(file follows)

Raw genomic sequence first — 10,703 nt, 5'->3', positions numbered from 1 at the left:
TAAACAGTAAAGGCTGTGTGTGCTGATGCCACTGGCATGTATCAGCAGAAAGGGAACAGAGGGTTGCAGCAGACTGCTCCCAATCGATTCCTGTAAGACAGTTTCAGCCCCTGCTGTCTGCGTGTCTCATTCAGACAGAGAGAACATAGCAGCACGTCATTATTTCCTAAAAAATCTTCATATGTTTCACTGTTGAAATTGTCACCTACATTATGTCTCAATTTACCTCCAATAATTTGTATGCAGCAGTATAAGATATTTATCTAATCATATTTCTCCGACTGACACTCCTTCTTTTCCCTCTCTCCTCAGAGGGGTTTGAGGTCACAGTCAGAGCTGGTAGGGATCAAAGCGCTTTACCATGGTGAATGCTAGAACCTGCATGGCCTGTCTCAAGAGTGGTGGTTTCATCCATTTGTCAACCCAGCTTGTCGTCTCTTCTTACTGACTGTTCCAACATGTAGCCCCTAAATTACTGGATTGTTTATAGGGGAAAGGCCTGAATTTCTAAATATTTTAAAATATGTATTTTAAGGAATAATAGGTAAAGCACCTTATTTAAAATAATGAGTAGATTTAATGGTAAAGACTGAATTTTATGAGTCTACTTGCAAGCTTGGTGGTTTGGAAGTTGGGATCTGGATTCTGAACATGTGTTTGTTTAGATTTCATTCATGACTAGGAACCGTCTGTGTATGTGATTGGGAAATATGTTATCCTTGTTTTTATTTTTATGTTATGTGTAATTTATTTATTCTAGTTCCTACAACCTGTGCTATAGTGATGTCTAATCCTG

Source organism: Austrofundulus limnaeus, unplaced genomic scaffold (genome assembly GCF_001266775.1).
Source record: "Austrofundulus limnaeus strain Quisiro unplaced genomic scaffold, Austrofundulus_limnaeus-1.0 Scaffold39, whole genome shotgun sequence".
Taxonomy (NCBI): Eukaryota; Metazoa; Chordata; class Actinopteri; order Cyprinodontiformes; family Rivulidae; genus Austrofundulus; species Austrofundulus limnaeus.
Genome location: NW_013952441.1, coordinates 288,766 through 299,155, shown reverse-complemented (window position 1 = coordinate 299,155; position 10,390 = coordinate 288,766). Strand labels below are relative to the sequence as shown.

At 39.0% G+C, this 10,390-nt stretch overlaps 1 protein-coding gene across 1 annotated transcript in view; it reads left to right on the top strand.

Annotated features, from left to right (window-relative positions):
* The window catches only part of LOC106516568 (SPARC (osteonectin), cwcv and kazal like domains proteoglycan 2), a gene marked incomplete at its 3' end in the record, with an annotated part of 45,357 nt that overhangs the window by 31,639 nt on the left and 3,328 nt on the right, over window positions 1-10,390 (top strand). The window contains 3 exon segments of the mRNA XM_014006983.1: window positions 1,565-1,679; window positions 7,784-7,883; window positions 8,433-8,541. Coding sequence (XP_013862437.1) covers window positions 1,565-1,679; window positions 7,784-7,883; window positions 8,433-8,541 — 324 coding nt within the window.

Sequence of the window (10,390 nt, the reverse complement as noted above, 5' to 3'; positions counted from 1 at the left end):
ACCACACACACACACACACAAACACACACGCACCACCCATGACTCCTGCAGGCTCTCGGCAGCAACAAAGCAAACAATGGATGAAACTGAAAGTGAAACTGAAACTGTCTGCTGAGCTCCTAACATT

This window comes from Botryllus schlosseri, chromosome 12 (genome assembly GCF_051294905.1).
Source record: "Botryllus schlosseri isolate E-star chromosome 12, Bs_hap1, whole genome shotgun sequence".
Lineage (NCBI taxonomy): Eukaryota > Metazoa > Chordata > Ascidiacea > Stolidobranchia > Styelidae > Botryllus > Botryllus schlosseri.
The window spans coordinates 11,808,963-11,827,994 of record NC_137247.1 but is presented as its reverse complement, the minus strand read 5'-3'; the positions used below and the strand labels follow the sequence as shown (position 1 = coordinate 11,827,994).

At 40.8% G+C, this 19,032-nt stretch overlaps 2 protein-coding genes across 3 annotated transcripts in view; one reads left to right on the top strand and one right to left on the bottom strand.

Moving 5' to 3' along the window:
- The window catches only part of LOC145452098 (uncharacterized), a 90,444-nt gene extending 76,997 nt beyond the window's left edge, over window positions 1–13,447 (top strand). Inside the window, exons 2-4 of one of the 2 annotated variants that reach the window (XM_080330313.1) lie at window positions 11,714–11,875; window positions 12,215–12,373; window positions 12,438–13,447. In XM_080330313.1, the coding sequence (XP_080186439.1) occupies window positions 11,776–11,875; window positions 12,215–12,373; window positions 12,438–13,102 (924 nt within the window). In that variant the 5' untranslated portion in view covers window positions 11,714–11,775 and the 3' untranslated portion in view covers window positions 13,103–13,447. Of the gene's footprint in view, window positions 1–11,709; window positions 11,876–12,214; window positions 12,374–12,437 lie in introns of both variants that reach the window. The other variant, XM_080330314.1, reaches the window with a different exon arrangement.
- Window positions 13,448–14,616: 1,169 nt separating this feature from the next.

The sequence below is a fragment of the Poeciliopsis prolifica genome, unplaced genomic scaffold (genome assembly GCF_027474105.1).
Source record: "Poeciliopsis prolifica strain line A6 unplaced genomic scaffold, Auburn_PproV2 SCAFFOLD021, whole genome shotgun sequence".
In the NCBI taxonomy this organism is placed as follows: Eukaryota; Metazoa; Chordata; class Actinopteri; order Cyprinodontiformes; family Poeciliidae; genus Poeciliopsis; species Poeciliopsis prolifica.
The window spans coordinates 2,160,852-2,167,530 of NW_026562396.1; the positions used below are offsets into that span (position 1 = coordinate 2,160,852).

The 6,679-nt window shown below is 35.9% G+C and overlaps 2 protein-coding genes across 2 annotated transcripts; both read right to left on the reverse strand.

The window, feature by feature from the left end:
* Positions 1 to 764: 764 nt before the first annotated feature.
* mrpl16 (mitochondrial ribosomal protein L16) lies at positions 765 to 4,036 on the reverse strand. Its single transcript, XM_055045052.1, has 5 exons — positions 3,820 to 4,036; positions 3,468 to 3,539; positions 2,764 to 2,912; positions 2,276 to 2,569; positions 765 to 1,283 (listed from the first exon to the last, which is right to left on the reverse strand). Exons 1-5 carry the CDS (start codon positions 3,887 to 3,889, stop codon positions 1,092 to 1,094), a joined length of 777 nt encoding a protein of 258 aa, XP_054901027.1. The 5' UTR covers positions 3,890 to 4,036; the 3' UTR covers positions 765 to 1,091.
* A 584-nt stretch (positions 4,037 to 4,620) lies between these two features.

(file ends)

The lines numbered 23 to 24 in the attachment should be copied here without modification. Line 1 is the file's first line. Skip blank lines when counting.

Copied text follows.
The window spans coordinates 2,160,852-2,167,530 of NW_026562396.1; the positions used below are offsets into that span (position 1 = coordinate 2,160,852).

The 6,679-nt window shown below is 35.9% G+C and overlaps 2 protein-coding genes across 2 annotated transcripts; both read right to left on the reverse strand.